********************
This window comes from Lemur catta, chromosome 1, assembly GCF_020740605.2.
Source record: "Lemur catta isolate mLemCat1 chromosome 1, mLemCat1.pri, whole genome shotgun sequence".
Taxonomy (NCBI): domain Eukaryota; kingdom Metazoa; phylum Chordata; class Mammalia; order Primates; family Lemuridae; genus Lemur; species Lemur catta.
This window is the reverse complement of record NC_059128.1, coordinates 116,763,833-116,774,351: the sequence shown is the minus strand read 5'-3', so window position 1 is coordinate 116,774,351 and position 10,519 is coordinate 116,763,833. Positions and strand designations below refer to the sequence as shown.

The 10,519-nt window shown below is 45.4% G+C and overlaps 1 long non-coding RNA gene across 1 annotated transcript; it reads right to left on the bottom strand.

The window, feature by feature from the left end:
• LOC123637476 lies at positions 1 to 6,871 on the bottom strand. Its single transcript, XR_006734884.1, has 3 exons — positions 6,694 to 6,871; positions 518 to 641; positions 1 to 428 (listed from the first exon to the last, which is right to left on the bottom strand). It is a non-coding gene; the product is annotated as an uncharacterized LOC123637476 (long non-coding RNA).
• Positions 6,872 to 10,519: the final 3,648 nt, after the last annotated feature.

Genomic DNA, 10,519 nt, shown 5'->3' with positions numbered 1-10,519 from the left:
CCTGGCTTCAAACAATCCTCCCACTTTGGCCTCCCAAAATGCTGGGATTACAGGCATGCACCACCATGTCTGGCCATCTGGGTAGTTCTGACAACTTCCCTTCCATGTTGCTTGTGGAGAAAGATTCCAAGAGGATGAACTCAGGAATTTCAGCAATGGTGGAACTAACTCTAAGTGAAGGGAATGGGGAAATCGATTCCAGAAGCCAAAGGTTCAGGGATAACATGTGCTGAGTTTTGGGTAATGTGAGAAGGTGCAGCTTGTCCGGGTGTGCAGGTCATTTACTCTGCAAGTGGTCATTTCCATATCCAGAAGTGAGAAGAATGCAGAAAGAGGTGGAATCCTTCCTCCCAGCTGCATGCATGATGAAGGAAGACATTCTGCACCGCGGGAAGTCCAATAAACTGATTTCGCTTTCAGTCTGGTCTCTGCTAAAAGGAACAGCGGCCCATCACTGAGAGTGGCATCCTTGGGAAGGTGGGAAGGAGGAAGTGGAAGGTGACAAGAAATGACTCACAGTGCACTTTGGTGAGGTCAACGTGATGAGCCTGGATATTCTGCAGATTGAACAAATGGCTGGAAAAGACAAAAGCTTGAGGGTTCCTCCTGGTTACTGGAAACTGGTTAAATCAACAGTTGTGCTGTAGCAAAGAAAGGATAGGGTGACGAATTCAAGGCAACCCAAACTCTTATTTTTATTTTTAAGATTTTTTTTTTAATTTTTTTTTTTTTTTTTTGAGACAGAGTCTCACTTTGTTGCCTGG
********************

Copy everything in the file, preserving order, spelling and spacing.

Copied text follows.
This window comes from Lemur catta, chromosome 1, assembly GCF_020740605.2.
Source record: "Lemur catta isolate mLemCat1 chromosome 1, mLemCat1.pri, whole genome shotgun sequence".
Taxonomy (NCBI): domain Eukaryota; kingdom Metazoa; phylum Chordata; class Mammalia; order Primates; family Lemuridae; genus Lemur; species Lemur catta.
This window is the reverse complement of record NC_059128.1, coordinates 116,763,833-116,774,351: the sequence shown is the minus strand read 5'-3', so window position 1 is coordinate 116,774,351 and position 10,519 is coordinate 116,763,833. Positions and strand designations below refer to the sequence as shown.

The 10,519-nt window shown below is 45.4% G+C and overlaps 1 long non-coding RNA gene across 1 annotated transcript; it reads right to left on the bottom strand.

The window, feature by feature from the left end:
• LOC123637476 lies at positions 1 to 6,871 on the bottom strand. Its single transcript, XR_006734884.1, has 3 exons — positions 6,694 to 6,871; positions 518 to 641; positions 1 to 428 (listed from the first exon to the last, which is right to left on the bottom strand). It is a non-coding gene; the product is annotated as an uncharacterized LOC123637476 (long non-coding RNA).
• Positions 6,872 to 10,519: the final 3,648 nt, after the last annotated feature.

Genomic DNA, 10,519 nt, shown 5'->3' with positions numbered 1-10,519 from the left:
CCTGGCTTCAAACAATCCTCCCACTTTGGCCTCCCAAAATGCTGGGATTACAGGCATGCACCACCATGTCTGGCCATCTGGGTAGTTCTGACAACTTCCCTTCCATGTTGCTTGTGGAGAAAGATTCCAAGAGGATGAACTCAGGAATTTCAGCAATGGTGGAACTAACTCTAAGTGAAGGGAATGGGGAAATCGATTCCAGAAGCCAAAGGTTCAGGGATAACATGTGCTGAGTTTTGGGTAATGTGAGAAGGTGCAGCTTGTCCGGGTGTGCAGGTCATTTACTCTGCAAGTGGTCATTTCCATATCCAGAAGTGAGAAGAATGCAGAAAGAGGTGGAATCCTTCCTCCCAGCTGCATGCATGATGAAGGAAGACATTCTGCACCGCGGGAAGTCCAATAAACTGATTTCGCTTTCAGTCTGGTCTCTGCTAAAAGGAACAGCGGCCCATCACTGAGAGTGGCATCCTTGGGAAGGTGGGAAGGAGGAAGTGGAAGGTGACAAGAAATGACTCACAGTGCACTTTGGTGAGGTCAACGTGATGAGCCTGGATATTCTGCAGATTGAACAAATGGCTGGAAAAGACAAAAGCTTGAGGGTTCCTCCTGGTTACTGGAAACTGGTTAAATCAACAGTTGTGCTGTAGCAAAGAAAGGATAGGGTGACGAATTCAAGGCAACCCAAACTCTTATTTTTATTTTTAAGATTTTTTTTTTAATTTTTTTTTTTTTTTTTTGAGACAGAGTCTCACTTTGTTGCCTGG